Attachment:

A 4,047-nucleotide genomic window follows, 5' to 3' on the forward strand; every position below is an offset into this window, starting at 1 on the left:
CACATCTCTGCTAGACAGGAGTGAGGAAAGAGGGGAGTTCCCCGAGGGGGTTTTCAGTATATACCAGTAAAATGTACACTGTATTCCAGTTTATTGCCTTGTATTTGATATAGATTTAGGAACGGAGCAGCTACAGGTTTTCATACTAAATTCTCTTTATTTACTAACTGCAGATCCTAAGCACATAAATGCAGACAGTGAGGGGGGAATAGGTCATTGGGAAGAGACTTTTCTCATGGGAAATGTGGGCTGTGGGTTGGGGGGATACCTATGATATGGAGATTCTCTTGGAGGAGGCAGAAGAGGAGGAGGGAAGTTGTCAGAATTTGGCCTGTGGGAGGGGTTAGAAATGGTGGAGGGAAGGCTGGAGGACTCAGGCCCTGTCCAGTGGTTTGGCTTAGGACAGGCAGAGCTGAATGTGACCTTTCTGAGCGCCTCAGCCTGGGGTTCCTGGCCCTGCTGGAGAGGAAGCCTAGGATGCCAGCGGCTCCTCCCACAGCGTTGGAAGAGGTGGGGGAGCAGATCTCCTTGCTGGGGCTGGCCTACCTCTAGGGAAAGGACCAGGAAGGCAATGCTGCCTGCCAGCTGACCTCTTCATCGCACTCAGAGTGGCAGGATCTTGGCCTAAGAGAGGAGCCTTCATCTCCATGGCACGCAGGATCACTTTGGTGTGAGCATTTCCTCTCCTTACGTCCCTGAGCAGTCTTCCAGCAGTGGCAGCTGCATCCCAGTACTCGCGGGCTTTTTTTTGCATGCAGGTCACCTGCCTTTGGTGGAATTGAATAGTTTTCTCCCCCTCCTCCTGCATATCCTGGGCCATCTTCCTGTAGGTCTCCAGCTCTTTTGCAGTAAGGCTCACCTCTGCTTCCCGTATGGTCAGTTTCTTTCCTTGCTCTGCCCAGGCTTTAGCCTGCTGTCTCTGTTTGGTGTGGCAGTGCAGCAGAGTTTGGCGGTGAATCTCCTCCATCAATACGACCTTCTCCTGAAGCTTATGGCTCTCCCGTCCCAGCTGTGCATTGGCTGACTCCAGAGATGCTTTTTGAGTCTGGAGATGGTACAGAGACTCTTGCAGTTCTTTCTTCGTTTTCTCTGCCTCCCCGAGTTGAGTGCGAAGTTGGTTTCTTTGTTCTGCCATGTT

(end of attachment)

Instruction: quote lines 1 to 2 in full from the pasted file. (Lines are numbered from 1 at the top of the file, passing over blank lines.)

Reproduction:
A 4,047-nucleotide genomic window follows, 5' to 3' on the forward strand; every position below is an offset into this window, starting at 1 on the left:
CACATCTCTGCTAGACAGGAGTGAGGAAAGAGGGGAGTTCCCCGAGGGGGTTTTCAGTATATACCAGTAAAATGTACACTGTATTCCAGTTTATTGCCTTGTATTTGATATAGATTTAGGAACGGAGCAGCTACAGGTTTTCATACTAAATTCTCTTTATTTACTAACTGCAGATCCTAAGCACATAAATGCAGACAGTGAGGGGGGAATAGGTCATTGGGAAGAGACTTTTCTCATGGGAAATGTGGGCTGTGGGTTGGGGGGATACCTATGATATGGAGATTCTCTTGGAGGAGGCAGAAGAGGAGGAGGGAAGTTGTCAGAATTTGGCCTGTGGGAGGGGTTAGAAATGGTGGAGGGAAGGCTGGAGGACTCAGGCCCTGTCCAGTGGTTTGGCTTAGGACAGGCAGAGCTGAATGTGACCTTTCTGAGCGCCTCAGCCTGGGGTTCCTGGCCCTGCTGGAGAGGAAGCCTAGGATGCCAGCGGCTCCTCCCACAGCGTTGGAAGAGGTGGGGGAGCAGATCTCCTTGCTGGGGCTGGCCTACCTCTAGGGAAAGGACCAGGAAGGCAATGCTGCCTGCCAGCTGACCTCTTCATCGCACTCAGAGTGGCAGGATCTTGGCCTAAGAGAGGAGCCTTCATCTCCATGGCACGCAGGATCACTTTGGTGTGAGCATTTCCTCTCCTTACGTCCCTGAGCAGTCTTCCAGCAGTGGCAGCTGCATCCCAGTACTCGCGGGCTTTTTTTTGCATGCAGGTCACCTGCCTTTGGTGGAATTGAATAGTTTTCTCCCCCTCCTCCTGCATATCCTGGGCCATCTTCCTGTAGGTCTCCAGCTCTTTTGCAGTAAGGCTCACCTCTGCTTCCCGTATGGTCAGTTTCTTTCCTTGCTCTGCCCAGGCTTTAGCCTGCTGTCTCTGTTTGGTGTGGCAGTGCAGCAGAGTTTGGCGGTGAATCTCCTCCATCAATACGACCTTCTCCTGAAGCTTATGGCTCTCCCGTCCCAGCTGTGCATTGGCTGACTCCAGAGATGCTTTTTGAGTCTGGAGATGGTACAGAGACTCTTGCAGTTCTTTCTTCGTTTTCTCTGCCTCCCCGAGTTGAGTGCGAAGTTGGTTTCTTTGTTCTGCCATGTT